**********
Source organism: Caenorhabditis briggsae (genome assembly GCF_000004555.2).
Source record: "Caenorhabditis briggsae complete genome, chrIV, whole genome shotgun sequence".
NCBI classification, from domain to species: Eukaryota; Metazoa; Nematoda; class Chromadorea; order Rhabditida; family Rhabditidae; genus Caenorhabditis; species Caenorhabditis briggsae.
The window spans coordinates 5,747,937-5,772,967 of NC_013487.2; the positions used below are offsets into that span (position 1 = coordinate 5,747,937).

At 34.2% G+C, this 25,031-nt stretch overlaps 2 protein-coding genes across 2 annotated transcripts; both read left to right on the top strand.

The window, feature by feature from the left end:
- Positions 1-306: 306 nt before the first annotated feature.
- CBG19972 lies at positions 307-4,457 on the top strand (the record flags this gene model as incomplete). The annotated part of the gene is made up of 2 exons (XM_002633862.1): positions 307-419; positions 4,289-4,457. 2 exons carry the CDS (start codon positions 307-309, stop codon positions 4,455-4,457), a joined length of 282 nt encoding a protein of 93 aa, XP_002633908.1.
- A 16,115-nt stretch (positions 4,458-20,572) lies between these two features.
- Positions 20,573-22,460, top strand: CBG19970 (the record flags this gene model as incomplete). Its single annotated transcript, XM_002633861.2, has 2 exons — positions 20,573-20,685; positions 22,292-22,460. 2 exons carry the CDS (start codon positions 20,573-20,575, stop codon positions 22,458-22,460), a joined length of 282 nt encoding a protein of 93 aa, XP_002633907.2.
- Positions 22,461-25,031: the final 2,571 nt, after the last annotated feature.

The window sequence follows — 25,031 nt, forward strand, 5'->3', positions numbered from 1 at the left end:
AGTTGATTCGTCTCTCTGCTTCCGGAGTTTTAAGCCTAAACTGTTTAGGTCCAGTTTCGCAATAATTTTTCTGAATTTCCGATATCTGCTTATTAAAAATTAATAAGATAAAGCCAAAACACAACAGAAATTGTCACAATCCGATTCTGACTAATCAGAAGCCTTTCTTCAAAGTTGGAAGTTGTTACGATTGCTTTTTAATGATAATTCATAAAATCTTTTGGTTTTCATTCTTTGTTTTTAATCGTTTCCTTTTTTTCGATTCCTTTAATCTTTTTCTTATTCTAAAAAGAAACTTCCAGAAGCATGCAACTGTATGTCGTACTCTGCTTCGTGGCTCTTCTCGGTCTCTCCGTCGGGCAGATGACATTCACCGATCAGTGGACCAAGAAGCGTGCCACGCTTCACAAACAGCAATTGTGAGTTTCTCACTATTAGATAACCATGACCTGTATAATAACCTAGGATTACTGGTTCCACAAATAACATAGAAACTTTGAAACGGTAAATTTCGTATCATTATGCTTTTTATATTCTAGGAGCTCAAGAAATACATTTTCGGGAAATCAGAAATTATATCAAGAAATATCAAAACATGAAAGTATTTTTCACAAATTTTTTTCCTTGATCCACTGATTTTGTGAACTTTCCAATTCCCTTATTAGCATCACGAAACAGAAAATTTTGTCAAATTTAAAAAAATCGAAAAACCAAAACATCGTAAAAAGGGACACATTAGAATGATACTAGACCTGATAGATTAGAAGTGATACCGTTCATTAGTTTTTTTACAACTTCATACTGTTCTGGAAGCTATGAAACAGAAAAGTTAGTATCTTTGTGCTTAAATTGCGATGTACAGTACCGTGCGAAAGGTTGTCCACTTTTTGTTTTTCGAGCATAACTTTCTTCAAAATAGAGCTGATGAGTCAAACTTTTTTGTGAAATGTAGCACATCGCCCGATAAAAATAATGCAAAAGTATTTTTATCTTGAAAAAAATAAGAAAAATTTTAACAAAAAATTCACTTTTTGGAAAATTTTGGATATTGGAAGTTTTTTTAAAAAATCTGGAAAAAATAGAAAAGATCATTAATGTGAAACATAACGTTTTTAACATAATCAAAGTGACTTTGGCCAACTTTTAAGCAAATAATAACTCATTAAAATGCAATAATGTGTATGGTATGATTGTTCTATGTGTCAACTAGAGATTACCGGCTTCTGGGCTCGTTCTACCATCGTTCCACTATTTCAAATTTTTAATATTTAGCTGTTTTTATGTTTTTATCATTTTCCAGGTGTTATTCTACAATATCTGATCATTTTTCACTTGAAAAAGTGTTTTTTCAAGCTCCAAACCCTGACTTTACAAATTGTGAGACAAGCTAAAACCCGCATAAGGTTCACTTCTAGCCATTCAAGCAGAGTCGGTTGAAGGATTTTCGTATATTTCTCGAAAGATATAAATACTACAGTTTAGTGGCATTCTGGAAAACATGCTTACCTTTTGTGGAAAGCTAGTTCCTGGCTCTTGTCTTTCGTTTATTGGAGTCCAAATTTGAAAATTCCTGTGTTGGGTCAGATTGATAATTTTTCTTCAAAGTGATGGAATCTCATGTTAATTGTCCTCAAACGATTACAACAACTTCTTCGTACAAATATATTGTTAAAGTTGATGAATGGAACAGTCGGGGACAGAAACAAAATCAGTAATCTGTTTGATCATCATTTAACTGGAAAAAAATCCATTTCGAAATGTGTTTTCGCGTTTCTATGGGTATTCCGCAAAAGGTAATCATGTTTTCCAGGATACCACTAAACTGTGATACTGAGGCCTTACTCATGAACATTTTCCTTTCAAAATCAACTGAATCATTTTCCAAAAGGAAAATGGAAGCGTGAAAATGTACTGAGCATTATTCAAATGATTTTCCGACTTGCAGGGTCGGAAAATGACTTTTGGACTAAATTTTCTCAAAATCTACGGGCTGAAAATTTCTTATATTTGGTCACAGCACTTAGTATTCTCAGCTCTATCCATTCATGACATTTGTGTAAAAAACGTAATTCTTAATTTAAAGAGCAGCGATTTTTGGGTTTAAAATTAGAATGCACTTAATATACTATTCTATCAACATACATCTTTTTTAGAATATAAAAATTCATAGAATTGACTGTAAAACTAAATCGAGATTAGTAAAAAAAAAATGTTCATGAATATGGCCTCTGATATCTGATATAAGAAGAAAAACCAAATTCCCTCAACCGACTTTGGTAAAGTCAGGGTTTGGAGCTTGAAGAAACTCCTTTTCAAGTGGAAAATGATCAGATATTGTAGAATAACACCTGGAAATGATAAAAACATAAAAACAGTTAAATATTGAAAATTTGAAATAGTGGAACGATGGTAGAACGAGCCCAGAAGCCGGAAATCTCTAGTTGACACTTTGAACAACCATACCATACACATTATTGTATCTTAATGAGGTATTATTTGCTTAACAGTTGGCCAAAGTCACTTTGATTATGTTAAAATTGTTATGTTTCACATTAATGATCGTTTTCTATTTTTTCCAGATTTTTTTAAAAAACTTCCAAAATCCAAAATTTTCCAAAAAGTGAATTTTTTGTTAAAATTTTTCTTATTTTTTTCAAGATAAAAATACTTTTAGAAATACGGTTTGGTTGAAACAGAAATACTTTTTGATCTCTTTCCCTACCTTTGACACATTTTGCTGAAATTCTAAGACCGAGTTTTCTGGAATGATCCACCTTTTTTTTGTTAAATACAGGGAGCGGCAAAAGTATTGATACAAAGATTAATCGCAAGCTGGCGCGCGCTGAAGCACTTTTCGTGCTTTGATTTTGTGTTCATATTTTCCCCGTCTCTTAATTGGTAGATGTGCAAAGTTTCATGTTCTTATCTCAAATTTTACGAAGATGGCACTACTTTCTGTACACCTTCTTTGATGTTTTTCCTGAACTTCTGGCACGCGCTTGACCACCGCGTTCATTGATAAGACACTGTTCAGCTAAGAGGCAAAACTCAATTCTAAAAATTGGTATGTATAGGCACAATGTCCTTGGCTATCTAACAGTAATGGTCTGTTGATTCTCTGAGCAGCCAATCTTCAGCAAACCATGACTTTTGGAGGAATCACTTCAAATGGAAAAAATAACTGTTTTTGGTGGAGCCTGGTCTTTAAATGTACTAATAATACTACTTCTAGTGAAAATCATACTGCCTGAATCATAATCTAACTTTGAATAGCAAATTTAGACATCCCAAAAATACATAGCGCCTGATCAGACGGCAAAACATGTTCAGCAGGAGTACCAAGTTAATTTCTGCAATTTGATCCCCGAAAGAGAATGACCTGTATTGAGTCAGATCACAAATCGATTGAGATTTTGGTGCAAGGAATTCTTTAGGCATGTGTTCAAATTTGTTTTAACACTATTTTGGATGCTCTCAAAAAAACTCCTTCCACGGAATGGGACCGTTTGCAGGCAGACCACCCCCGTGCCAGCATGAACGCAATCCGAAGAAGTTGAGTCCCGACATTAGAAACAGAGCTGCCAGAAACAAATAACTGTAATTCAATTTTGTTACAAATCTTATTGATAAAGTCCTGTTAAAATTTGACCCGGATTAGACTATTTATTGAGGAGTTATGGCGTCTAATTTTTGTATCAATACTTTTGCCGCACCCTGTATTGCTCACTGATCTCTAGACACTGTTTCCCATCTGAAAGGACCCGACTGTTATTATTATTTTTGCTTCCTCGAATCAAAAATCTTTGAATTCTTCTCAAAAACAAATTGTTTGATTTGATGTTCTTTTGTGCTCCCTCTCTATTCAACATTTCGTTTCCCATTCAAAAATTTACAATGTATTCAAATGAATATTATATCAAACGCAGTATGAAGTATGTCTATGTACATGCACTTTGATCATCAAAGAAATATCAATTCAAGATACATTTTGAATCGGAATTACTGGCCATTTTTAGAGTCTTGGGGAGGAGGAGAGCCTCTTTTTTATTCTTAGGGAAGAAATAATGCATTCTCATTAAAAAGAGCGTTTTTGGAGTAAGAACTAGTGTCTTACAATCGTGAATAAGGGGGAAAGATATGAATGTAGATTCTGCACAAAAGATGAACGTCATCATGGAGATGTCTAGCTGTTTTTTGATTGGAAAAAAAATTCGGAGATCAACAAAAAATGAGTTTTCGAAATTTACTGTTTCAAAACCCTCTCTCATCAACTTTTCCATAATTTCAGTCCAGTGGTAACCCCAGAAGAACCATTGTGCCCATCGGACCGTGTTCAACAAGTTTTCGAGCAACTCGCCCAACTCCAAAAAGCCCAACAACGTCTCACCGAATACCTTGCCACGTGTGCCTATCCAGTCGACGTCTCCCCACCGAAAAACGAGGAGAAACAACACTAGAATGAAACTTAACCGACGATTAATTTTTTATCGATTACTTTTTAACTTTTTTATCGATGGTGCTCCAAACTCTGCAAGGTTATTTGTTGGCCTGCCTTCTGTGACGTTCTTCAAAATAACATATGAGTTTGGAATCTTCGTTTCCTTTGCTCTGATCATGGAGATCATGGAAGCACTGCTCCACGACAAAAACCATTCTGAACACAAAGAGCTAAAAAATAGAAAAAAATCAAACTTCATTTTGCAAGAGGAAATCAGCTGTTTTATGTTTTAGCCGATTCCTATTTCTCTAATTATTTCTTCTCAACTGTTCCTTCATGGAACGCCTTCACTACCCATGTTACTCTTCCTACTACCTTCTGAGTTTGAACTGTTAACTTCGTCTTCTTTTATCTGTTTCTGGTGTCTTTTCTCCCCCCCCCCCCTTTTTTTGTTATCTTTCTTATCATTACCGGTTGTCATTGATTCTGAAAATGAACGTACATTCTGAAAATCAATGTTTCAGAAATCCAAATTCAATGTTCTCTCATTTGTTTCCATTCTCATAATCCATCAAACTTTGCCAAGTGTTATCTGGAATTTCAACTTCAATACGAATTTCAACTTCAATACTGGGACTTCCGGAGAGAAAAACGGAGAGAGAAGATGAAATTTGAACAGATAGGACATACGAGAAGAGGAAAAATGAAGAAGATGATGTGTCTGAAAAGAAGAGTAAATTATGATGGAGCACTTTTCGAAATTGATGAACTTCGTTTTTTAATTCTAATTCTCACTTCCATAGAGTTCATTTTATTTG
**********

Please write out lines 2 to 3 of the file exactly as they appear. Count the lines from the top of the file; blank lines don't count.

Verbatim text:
Source record: "Caenorhabditis briggsae complete genome, chrIV, whole genome shotgun sequence".
NCBI classification, from domain to species: Eukaryota; Metazoa; Nematoda; class Chromadorea; order Rhabditida; family Rhabditidae; genus Caenorhabditis; species Caenorhabditis briggsae.